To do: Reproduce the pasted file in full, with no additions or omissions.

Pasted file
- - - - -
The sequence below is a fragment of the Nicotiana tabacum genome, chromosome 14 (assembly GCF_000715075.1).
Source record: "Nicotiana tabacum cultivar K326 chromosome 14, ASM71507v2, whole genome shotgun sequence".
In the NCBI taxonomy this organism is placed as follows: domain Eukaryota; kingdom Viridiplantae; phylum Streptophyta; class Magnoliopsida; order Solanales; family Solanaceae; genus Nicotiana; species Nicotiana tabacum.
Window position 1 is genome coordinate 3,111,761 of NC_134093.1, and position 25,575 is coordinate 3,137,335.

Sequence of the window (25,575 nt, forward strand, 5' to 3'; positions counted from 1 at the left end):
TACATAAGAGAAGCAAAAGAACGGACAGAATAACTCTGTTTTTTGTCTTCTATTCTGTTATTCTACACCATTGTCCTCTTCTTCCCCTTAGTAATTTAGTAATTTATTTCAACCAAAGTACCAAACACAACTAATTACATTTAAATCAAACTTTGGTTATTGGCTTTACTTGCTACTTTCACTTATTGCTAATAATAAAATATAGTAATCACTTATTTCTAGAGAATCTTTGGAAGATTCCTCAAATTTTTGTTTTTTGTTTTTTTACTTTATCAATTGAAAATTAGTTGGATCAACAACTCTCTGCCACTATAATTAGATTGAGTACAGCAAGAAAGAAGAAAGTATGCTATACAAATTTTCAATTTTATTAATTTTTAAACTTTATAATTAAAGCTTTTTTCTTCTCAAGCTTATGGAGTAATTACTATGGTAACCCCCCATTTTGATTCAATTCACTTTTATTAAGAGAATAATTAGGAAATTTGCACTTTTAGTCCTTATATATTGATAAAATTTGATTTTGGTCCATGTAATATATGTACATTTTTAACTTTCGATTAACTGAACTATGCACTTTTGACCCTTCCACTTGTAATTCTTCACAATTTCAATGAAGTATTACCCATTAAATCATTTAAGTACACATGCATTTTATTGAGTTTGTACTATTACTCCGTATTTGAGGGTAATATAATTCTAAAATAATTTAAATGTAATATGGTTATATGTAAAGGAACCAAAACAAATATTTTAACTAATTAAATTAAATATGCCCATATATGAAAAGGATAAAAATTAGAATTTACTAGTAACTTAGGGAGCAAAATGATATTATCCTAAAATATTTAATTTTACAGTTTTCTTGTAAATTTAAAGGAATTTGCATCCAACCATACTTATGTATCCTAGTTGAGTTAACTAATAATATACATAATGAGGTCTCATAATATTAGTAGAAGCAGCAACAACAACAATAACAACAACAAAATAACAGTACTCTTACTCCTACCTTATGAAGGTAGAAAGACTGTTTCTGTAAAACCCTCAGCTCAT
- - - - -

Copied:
The sequence below is a fragment of the Nicotiana tabacum genome, chromosome 14 (assembly GCF_000715075.1).
Source record: "Nicotiana tabacum cultivar K326 chromosome 14, ASM71507v2, whole genome shotgun sequence".
In the NCBI taxonomy this organism is placed as follows: domain Eukaryota; kingdom Viridiplantae; phylum Streptophyta; class Magnoliopsida; order Solanales; family Solanaceae; genus Nicotiana; species Nicotiana tabacum.
Window position 1 is genome coordinate 3,111,761 of NC_134093.1, and position 25,575 is coordinate 3,137,335.

Sequence of the window (25,575 nt, forward strand, 5' to 3'; positions counted from 1 at the left end):
TACATAAGAGAAGCAAAAGAACGGACAGAATAACTCTGTTTTTTGTCTTCTATTCTGTTATTCTACACCATTGTCCTCTTCTTCCCCTTAGTAATTTAGTAATTTATTTCAACCAAAGTACCAAACACAACTAATTACATTTAAATCAAACTTTGGTTATTGGCTTTACTTGCTACTTTCACTTATTGCTAATAATAAAATATAGTAATCACTTATTTCTAGAGAATCTTTGGAAGATTCCTCAAATTTTTGTTTTTTGTTTTTTTACTTTATCAATTGAAAATTAGTTGGATCAACAACTCTCTGCCACTATAATTAGATTGAGTACAGCAAGAAAGAAGAAAGTATGCTATACAAATTTTCAATTTTATTAATTTTTAAACTTTATAATTAAAGCTTTTTTCTTCTCAAGCTTATGGAGTAATTACTATGGTAACCCCCCATTTTGATTCAATTCACTTTTATTAAGAGAATAATTAGGAAATTTGCACTTTTAGTCCTTATATATTGATAAAATTTGATTTTGGTCCATGTAATATATGTACATTTTTAACTTTCGATTAACTGAACTATGCACTTTTGACCCTTCCACTTGTAATTCTTCACAATTTCAATGAAGTATTACCCATTAAATCATTTAAGTACACATGCATTTTATTGAGTTTGTACTATTACTCCGTATTTGAGGGTAATATAATTCTAAAATAATTTAAATGTAATATGGTTATATGTAAAGGAACCAAAACAAATATTTTAACTAATTAAATTAAATATGCCCATATATGAAAAGGATAAAAATTAGAATTTACTAGTAACTTAGGGAGCAAAATGATATTATCCTAAAATATTTAATTTTACAGTTTTCTTGTAAATTTAAAGGAATTTGCATCCAACCATACTTATGTATCCTAGTTGAGTTAACTAATAATATACATAATGAGGTCTCATAATATTAGTAGAAGCAGCAACAACAACAATAACAACAACAAAATAACAGTACTCTTACTCCTACCTTATGAAGGTAGAAAGACTGTTTCTGTAAAACCCTCAGCTCAT